Small is not just beautiful but it also can be powerful. A small country with population amounting to around 16 millions inhabitants can be one of the largest world economies and able to have one of the highest GDP per capita. And below 4% unemployment rate at the same time. It is not cheap but it attracts investments. And (of course!) shared service centers among them. And… it is really worth following!
The talk is about the Netherlands: this small country in Northwestern Europe with population amounting to around 16.4 millions is the 16th(!) largest economy in the world, and ranks 10th in GDP (nominal) per capita. The annual GDP growth amounts to about 4% while unemployment rate is below 4% which is the lowest rate in the European Union.
Also the 2009 IMD overall scoreboard ranks the Netherlands in 10th position in terms of competitiveness (out of 57 countries taken into consideration), as it was in 2008.
IMD’s definition of competitiveness is as follows: “How nations and businesses are managing the totality of their competencies to achieve greater prosperity”. Therefore competitiveness is not just about growth or economic performance but it also takes the “soft factors”, such as the environment, quality of life, technology, knowledge, etc. into consideration. The comprehensive methodology of IMD’s covers 329 criteria, primarily focuses on “hard” data (of which 2/3 are from international, regional and national sources) and survey data (1/3) – from the annual WCY Executive Opinion Survey, has been published for 20 years now (since 1989) and uses the whole world and its reference point. The 10th position which the Netherlands ranks in (following: the USA, Hong Kong, Singapore, Switzerland, Denmark, Sweden, Australia, Canada, Finland), confirms the really solid economic base of this country and its high competitiveness.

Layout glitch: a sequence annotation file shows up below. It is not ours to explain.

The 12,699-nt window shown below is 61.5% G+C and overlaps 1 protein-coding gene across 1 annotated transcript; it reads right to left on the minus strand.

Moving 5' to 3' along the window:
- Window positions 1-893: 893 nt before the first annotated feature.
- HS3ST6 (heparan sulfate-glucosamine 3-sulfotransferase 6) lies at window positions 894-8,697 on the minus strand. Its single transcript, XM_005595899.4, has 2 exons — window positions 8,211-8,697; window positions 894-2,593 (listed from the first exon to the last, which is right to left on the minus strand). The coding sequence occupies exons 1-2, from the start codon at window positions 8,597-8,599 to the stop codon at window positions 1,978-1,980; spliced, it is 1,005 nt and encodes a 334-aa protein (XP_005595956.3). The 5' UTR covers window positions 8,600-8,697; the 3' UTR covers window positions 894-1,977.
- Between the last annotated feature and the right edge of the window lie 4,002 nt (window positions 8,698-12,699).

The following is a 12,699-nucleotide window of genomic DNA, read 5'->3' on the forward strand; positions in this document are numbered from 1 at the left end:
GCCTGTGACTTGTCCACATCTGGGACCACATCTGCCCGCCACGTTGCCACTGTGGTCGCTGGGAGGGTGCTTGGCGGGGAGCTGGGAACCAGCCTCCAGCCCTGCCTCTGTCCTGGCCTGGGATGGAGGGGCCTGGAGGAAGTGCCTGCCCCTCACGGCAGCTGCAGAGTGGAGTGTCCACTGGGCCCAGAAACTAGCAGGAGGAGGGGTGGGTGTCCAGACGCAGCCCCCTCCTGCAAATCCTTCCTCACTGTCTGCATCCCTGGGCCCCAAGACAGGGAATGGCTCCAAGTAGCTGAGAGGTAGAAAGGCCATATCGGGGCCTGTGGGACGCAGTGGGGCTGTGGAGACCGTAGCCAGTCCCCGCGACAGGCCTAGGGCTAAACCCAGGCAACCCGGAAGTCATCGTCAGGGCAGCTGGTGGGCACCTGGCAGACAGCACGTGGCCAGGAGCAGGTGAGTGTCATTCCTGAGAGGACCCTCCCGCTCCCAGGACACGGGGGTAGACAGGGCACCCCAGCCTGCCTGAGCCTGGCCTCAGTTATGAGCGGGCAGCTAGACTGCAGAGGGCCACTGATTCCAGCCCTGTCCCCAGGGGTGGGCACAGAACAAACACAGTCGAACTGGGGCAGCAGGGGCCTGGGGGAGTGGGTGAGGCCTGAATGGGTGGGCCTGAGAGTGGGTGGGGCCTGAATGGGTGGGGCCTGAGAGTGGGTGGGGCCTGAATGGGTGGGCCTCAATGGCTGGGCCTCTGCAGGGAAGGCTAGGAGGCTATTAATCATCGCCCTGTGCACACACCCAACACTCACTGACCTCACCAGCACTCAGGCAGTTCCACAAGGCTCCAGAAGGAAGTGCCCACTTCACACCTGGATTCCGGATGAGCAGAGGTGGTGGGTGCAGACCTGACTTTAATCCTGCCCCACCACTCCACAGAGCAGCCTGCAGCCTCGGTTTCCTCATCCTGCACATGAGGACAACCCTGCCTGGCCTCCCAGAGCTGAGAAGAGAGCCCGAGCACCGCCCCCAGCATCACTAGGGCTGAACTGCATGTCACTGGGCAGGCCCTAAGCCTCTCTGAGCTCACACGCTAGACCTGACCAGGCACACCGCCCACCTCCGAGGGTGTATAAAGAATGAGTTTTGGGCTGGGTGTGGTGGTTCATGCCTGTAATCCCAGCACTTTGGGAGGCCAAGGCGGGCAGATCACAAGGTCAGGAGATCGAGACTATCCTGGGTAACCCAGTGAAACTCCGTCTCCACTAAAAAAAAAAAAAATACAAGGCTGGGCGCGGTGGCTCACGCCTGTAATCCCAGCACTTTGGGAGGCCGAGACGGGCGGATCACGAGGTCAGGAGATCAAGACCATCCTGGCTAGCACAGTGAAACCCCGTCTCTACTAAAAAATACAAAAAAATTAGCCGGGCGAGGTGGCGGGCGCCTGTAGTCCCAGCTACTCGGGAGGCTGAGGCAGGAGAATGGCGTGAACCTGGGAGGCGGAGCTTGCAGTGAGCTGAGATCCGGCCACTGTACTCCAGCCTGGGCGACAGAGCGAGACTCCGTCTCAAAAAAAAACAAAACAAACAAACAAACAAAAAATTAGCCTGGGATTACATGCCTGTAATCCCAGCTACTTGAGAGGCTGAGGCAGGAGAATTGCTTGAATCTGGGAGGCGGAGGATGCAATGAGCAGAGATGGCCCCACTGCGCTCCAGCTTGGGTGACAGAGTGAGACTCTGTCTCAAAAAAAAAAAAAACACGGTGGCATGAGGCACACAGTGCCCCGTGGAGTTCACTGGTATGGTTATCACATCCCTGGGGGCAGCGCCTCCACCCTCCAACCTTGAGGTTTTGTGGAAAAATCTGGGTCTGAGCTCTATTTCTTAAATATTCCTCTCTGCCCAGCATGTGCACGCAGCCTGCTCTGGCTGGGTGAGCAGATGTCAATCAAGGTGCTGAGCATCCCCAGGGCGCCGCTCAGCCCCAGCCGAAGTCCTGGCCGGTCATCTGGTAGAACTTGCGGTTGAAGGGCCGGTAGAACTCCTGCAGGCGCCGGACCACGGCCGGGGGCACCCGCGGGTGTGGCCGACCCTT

NFIA, a Dutch government agency, points out that the Netherlands offers the following benefits for corporations willing to establish their shared services operations in this country:
• strategic location,
• highly developed telecommunications and transportation infrastructure ensuring easy access to European customers,
• well-qualified, multilingual, flexible and productive professionals,
• business-friendly government and tax environment,
• international, service-oriented culture.
These factors in combination with shared services
characteristics as process standardization, harmonization and optimization have as the consequence that corporations establishing their SSC
s in the Netherlands are able to reach even 40% cost savings (although the Netherlands is quite an expensive country in terms of wages and salaries!). No wonder that such giants as Adidas Reebok, Cisco Systems, Eastman Chemical, Medtronic, Molex, Nike, Sun Microsystems and many more have decided to set up their shared services in the Netherlands.
Small can be expensive but… beautiful, attractive and powerful at the same time – as the above mentioned example of the Netherlands shows.